WHAT'S IN A NAME: BHS media center honors pioneering Black lawyer

A plaque below a large painting of a man named Charles Scrutchin hangs in the Bemidji High School’s media center, detailing the accomplishments and importance this man played in local history.

Charles Scrutchin painting.jpg
A portrait of Charles Scrutchin by area artist Alice Blessing is on display at the Bemidji High School. The school’s media center was named after Scrutchin in 2018.
We are part of The Trust Project.

Editor's note: This is part of a 20-story series titled "What's in a name?" completed by Pioneer reporters for our 2022 Annual Report. Read more of the section by clicking the embed at the bottom of this article.

A plaque below a large painting of a man named Charles Scrutchin hangs in the Bemidji High School’s media center, detailing the accomplishments and importance this man played in local history.

The center came to bear this name in 2018 after a student representative presented the idea to school board members during a meeting in November 2017.

Scrutchin is known as Minnesota’s first Black lawyer to practice outside of the Twin Cities and arrived in Bemidji just two years after the village was incorporated in 1896 and soon became one of its most significant citizens.

Charles Scrutchin.jpg
Charles Scrutchin.

He was born in Richmond, Va., in 1865 and his family lived in Georgia for a while before moving to Spokane, Wash. where he graduated from high school and attended the University of Washington, graduating in 1890.


After practicing law in Chicago for five years, Scrutchin moved to Minnesota and shortly thereafter came to Bemidji and established an independent law practice.

In 1899, he worked with several other prominent Black leaders to author Minnesota’s constitutional rights law, which said no individual could be denied access or services in public places based on race.

The law was signed by Gov. John Lind that March.

In all of Minnesota, only six Black men practiced law in 1900. When the Beltrami County Bar Association was formed in 1900, Scrutchin was immediately admitted.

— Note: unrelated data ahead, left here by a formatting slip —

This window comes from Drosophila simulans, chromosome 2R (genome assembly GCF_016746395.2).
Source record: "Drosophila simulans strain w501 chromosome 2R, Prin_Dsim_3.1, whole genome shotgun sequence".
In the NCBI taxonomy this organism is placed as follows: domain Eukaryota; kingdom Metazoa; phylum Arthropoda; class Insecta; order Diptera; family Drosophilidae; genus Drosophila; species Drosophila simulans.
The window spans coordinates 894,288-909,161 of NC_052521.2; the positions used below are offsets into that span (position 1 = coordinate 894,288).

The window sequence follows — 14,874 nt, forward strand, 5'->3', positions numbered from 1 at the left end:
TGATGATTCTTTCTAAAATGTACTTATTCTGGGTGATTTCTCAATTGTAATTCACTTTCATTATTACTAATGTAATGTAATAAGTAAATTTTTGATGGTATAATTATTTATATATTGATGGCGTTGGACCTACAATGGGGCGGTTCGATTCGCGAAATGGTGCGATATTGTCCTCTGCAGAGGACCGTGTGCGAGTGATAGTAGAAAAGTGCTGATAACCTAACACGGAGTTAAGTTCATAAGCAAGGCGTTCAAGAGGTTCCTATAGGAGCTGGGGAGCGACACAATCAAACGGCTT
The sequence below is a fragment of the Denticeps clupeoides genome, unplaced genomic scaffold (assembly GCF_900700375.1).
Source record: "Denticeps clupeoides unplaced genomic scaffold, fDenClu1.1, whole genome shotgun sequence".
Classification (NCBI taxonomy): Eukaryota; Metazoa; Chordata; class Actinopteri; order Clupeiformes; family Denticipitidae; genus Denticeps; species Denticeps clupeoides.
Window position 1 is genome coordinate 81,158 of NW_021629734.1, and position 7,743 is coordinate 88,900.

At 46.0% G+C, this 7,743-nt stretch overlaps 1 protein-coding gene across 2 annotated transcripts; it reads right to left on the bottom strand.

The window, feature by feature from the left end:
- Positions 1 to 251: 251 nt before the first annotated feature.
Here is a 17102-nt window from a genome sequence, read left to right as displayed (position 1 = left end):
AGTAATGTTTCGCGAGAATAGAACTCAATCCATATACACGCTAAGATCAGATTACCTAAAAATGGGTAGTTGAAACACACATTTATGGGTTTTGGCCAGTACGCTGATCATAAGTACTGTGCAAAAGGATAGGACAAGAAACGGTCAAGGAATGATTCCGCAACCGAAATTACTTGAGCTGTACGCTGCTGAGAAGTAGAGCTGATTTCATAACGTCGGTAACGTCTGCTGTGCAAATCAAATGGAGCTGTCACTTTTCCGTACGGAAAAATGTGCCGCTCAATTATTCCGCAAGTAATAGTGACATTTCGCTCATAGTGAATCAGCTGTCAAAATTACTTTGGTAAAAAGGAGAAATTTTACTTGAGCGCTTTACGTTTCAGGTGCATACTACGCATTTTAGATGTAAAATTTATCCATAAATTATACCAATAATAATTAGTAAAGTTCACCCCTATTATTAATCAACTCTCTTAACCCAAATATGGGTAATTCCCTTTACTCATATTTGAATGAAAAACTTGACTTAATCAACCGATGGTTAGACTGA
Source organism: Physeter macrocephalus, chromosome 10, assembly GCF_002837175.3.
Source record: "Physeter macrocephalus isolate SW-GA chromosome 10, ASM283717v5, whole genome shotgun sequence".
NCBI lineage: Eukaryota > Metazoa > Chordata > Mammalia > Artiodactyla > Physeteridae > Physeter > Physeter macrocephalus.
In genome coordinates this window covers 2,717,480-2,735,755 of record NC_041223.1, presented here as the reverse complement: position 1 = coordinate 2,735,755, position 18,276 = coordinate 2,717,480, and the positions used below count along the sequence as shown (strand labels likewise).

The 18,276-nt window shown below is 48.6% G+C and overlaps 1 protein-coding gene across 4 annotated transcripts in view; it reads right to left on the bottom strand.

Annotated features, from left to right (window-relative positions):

By 1904, he held the highest degree of any lawyer in Bemidji’s 11 law offices and became vice president of the organization.

A plaque commemorating Charles Scrutchin is on display at the Bemidji High School media center.
Maggi Fellerman / Bemidji Pioneer

He is perhaps best known for defending a Black circus worker named William Miller who was accused of raping a white woman in Duluth in 1920.

His client was acquitted and charges against five other defendants in the case — all of whom were Black — were ultimately dismissed, according to the Minnesota Historical Society, but not before an angry mob forced its way into the Duluth city jail and lynched three more Black men accused of the same crime.

The lynchings drew national attention and a grand jury investigation which resulted in an anti-lynching law being passed in April 1921.


Scrutchin returned to his practice in Bemidji after the case and died in 1930. He is buried, along with his wife, in Greenwood Cemetery.

Annalise is the editor and a photographer at the Bemidji Pioneer. She is a Mass Communication graduate from Bemidji State University. Her favorite pastime is exploring the great outdoors and capturing its natural beauty on camera. Contact Annalise at (218) 333-9796, (218) 358-1990 or
What To Read Next
Long-time city councilor Ron Johnson, who will no longer be able to run for Ward 3 on the Bemidji City Council following redistricting, has filed as a candidate for the upcoming Ward 1 election.
Among $8.6 million in federal funding recently announced for tribal nations and communities throughout Minnesota, $850,000 will fund renovations for Leech Lake's Ahnji-Be-Mah-Diz Recovery Center.
What was printed on this day 10, 25, 50 and 100 years ago.
The Bemidji City Council heard six options Monday evening for the future of the city hall and fire station, sparked by the deterioration of both buildings and flood damage last spring.